Aside from the generalized aspiration that “key employees” who are granted RSUs will have an enhanced interest in the welfare of Accenture, there is no requirement that the employee meet any performance goals before a batch of RSUs will vest pursuant to the schedule. The only condition for vesting is “continued employment.” Moreover, in the event the employee is no longer employed due to death or disability, all of the RSUs granted, whether vested or not, are transferred to the employee or his estate. Obviously, the transfer of RSUs following death or disability would not be based on future performance.

In sum, all the documentary evidence in the record1 states that such promotional grants are awarded based on performance ratings at the time of the award, in recognition of employees’ efforts, and no document provided to the court states defendant must meet any given performance goal to trigger the vesting of RSUs that are part of the grant. Contrary to defendant’s argument, the record was clear, and fully supported the trial court’s determination that the RSUs were subject to equitable distribution.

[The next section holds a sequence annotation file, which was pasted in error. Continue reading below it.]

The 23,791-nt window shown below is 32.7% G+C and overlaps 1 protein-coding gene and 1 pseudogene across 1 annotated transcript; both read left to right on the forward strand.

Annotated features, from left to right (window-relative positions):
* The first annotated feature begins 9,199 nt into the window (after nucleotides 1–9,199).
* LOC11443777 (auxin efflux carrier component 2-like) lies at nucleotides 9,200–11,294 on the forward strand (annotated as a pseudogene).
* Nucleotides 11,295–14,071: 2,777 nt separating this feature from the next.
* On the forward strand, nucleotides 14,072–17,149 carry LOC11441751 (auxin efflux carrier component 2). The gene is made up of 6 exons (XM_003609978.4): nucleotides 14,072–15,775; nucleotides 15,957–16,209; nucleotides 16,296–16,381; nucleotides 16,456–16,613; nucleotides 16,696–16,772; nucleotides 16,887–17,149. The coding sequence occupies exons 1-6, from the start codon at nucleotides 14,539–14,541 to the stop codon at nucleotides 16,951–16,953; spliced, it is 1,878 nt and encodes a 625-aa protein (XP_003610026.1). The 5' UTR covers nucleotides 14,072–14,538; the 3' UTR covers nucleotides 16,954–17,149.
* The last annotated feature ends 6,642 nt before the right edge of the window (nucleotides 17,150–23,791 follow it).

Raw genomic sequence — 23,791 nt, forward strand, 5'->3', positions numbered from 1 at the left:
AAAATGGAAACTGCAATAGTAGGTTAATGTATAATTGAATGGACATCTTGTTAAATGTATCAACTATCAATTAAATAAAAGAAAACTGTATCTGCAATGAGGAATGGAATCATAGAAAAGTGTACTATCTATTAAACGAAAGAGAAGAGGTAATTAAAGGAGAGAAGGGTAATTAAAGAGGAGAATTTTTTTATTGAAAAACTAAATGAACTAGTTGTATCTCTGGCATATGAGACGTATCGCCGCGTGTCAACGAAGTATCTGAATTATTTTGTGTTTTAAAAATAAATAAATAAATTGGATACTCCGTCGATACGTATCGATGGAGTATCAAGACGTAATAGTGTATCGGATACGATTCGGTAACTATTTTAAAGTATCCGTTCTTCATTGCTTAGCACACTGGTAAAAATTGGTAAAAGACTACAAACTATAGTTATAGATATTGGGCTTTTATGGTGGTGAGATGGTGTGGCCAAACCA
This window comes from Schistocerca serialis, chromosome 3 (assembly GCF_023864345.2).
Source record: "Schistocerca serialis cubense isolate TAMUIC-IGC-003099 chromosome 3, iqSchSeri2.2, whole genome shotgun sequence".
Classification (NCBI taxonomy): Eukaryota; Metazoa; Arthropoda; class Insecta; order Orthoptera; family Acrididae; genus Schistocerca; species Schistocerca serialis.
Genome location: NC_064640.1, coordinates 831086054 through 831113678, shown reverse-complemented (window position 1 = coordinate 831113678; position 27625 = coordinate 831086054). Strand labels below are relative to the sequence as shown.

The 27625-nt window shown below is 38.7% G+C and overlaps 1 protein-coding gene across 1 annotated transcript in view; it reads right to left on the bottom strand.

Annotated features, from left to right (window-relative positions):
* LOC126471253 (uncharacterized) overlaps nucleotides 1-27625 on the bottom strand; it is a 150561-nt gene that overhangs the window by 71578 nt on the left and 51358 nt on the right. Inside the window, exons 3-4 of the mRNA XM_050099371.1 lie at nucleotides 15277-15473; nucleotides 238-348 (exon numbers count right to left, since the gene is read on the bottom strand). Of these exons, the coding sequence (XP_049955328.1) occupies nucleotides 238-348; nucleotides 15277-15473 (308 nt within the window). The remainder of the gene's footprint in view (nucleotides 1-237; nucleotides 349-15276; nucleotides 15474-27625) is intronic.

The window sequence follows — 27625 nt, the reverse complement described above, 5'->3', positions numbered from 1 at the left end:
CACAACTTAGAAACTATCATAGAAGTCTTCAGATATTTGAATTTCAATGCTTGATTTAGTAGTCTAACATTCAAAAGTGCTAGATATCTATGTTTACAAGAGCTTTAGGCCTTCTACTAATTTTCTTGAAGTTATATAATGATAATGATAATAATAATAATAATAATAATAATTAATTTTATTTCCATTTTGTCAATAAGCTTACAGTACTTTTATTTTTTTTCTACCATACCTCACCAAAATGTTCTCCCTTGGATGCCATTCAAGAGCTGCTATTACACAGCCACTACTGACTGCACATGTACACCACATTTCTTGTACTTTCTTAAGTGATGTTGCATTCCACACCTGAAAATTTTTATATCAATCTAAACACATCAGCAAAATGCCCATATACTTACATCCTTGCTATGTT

So what is the takeaway here.  You need more than just a party’s self serving testimony.  You need the plan documents and the documents seemingly must really require post-divorce exemplary efforts more than just staying employed, in order to exempt the deferred compensation granted but not vested during the marriage.  M.G. does not address the necessary corollary which would be that if the deferred compensation is exempted from equitable distribution, should it not then be considered as income available to pay alimony when it vests?  Seems so but we shall see.


Eric S. Solotoff, Partner, Fox Rothschild LLPEric Solotoff is the editor of the New Jersey Family Legal Blog and the Co-Chair of the Family Law Practice Group of Fox Rothschild LLP. Certified by the Supreme Court of New Jersey as a Matrimonial Lawyer and a Fellow of the American Academy of Matrimonial Attorneys, Eric is resident in Fox Rothschild’s Morristown, New Jersey office though he practices throughout New Jersey. You can reach Eric at (973) 994-7501, or esolotoff@foxrothschild.com.

 

 

 

In the recent unpublished (non-precedential) decision of Mathurin v. Matrhurin, the Appellate Division again confirmed that (1) agreements reached in mediation are not binding unless the terms are reduced to a  writing signed by the parties and, ostensibly, their attorneys if present, and (2) absent such a writing, the court cannot consider discussions, unsigned agreements or memoranda from mediation or other settlement negotiations because such writings/discussions are confidential by virtue of the Rules of Evidence that provide privilege to settlement negotiations.  It therefore follows that such confidential writings and/or oral communications cannot be relied upon to convince a court that an agreement was reached in mediation.